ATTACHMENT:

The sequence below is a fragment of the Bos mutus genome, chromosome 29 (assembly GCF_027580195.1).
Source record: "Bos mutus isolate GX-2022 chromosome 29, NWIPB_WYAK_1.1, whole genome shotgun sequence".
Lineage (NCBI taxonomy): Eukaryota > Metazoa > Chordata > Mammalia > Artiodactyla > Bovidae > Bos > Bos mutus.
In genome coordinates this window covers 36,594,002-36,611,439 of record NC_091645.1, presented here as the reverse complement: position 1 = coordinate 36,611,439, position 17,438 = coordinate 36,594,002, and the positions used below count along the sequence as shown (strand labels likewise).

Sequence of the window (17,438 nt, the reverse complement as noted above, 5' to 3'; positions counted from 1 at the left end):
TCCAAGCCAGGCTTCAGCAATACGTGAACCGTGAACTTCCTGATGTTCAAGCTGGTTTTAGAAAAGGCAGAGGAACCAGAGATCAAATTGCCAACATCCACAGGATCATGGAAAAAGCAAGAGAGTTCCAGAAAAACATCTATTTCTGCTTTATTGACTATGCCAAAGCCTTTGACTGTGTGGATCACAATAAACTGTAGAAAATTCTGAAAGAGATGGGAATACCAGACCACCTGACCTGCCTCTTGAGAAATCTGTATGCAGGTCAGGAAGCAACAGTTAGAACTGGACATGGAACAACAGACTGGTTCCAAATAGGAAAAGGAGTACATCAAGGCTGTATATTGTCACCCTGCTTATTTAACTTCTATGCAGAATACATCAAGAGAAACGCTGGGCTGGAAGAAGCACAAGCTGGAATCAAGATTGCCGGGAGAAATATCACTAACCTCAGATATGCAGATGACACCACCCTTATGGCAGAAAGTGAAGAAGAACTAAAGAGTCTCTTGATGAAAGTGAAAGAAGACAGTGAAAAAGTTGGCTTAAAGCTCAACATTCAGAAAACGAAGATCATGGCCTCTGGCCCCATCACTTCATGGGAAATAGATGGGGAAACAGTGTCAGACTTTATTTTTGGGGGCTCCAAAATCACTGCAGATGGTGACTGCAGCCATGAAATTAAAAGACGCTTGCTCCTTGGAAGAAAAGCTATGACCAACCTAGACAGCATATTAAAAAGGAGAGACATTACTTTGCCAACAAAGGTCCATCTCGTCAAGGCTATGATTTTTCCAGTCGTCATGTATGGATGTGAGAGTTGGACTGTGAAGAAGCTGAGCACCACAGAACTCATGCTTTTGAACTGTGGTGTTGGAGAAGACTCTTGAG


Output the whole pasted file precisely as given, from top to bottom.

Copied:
The sequence below is a fragment of the Bos mutus genome, chromosome 29 (assembly GCF_027580195.1).
Source record: "Bos mutus isolate GX-2022 chromosome 29, NWIPB_WYAK_1.1, whole genome shotgun sequence".
Lineage (NCBI taxonomy): Eukaryota > Metazoa > Chordata > Mammalia > Artiodactyla > Bovidae > Bos > Bos mutus.
In genome coordinates this window covers 36,594,002-36,611,439 of record NC_091645.1, presented here as the reverse complement: position 1 = coordinate 36,611,439, position 17,438 = coordinate 36,594,002, and the positions used below count along the sequence as shown (strand labels likewise).

Sequence of the window (17,438 nt, the reverse complement as noted above, 5' to 3'; positions counted from 1 at the left end):
TCCAAGCCAGGCTTCAGCAATACGTGAACCGTGAACTTCCTGATGTTCAAGCTGGTTTTAGAAAAGGCAGAGGAACCAGAGATCAAATTGCCAACATCCACAGGATCATGGAAAAAGCAAGAGAGTTCCAGAAAAACATCTATTTCTGCTTTATTGACTATGCCAAAGCCTTTGACTGTGTGGATCACAATAAACTGTAGAAAATTCTGAAAGAGATGGGAATACCAGACCACCTGACCTGCCTCTTGAGAAATCTGTATGCAGGTCAGGAAGCAACAGTTAGAACTGGACATGGAACAACAGACTGGTTCCAAATAGGAAAAGGAGTACATCAAGGCTGTATATTGTCACCCTGCTTATTTAACTTCTATGCAGAATACATCAAGAGAAACGCTGGGCTGGAAGAAGCACAAGCTGGAATCAAGATTGCCGGGAGAAATATCACTAACCTCAGATATGCAGATGACACCACCCTTATGGCAGAAAGTGAAGAAGAACTAAAGAGTCTCTTGATGAAAGTGAAAGAAGACAGTGAAAAAGTTGGCTTAAAGCTCAACATTCAGAAAACGAAGATCATGGCCTCTGGCCCCATCACTTCATGGGAAATAGATGGGGAAACAGTGTCAGACTTTATTTTTGGGGGCTCCAAAATCACTGCAGATGGTGACTGCAGCCATGAAATTAAAAGACGCTTGCTCCTTGGAAGAAAAGCTATGACCAACCTAGACAGCATATTAAAAAGGAGAGACATTACTTTGCCAACAAAGGTCCATCTCGTCAAGGCTATGATTTTTCCAGTCGTCATGTATGGATGTGAGAGTTGGACTGTGAAGAAGCTGAGCACCACAGAACTCATGCTTTTGAACTGTGGTGTTGGAGAAGACTCTTGAG